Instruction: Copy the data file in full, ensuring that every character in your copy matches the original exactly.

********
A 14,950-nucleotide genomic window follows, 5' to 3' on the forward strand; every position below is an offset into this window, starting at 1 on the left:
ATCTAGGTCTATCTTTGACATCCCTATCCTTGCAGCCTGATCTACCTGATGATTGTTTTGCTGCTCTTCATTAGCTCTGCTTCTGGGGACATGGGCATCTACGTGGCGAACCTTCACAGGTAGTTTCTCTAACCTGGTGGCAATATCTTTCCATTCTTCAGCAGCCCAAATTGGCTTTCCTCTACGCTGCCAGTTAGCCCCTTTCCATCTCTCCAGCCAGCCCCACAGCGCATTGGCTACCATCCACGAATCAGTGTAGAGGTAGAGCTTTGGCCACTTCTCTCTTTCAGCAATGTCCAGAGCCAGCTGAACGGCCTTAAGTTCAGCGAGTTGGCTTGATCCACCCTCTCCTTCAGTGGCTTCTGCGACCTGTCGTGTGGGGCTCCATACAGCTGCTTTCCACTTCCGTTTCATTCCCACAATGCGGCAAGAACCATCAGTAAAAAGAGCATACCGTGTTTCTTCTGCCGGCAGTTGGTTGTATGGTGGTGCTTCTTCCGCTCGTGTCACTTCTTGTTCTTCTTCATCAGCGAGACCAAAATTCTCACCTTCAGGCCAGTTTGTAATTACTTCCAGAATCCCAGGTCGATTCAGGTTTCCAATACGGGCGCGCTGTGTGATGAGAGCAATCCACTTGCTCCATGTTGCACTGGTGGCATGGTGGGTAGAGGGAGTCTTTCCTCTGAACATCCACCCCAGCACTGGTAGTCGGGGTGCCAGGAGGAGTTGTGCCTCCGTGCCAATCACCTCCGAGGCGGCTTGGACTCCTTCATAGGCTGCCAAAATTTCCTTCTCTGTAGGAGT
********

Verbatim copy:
A 14,950-nucleotide genomic window follows, 5' to 3' on the forward strand; every position below is an offset into this window, starting at 1 on the left:
ATCTAGGTCTATCTTTGACATCCCTATCCTTGCAGCCTGATCTACCTGATGATTGTTTTGCTGCTCTTCATTAGCTCTGCTTCTGGGGACATGGGCATCTACGTGGCGAACCTTCACAGGTAGTTTCTCTAACCTGGTGGCAATATCTTTCCATTCTTCAGCAGCCCAAATTGGCTTTCCTCTACGCTGCCAGTTAGCCCCTTTCCATCTCTCCAGCCAGCCCCACAGCGCATTGGCTACCATCCACGAATCAGTGTAGAGGTAGAGCTTTGGCCACTTCTCTCTTTCAGCAATGTCCAGAGCCAGCTGAACGGCCTTAAGTTCAGCGAGTTGGCTTGATCCACCCTCTCCTTCAGTGGCTTCTGCGACCTGTCGTGTGGGGCTCCATACAGCTGCTTTCCACTTCCGTTTCATTCCCACAATGCGGCAAGAACCATCAGTAAAAAGAGCATACCGTGTTTCTTCTGCCGGCAGTTGGTTGTATGGTGGTGCTTCTTCCGCTCGTGTCACTTCTTGTTCTTCTTCATCAGCGAGACCAAAATTCTCACCTTCAGGCCAGTTTGTAATTACTTCCAGAATCCCAGGTCGATTCAGGTTTCCAATACGGGCGCGCTGTGTGATGAGAGCAATCCACTTGCTCCATGTTGCACTGGTGGCATGGTGGGTAGAGGGAGTCTTTCCTCTGAACATCCACCCCAGCACTGGTAGTCGGGGTGCCAGGAGGAGTTGTGCCTCCGTGCCAATCACCTCCGAGGCGGCTTGGACTCCTTCATAGGCTGCCAAAATTTCCTTCTCTGTAGGAGT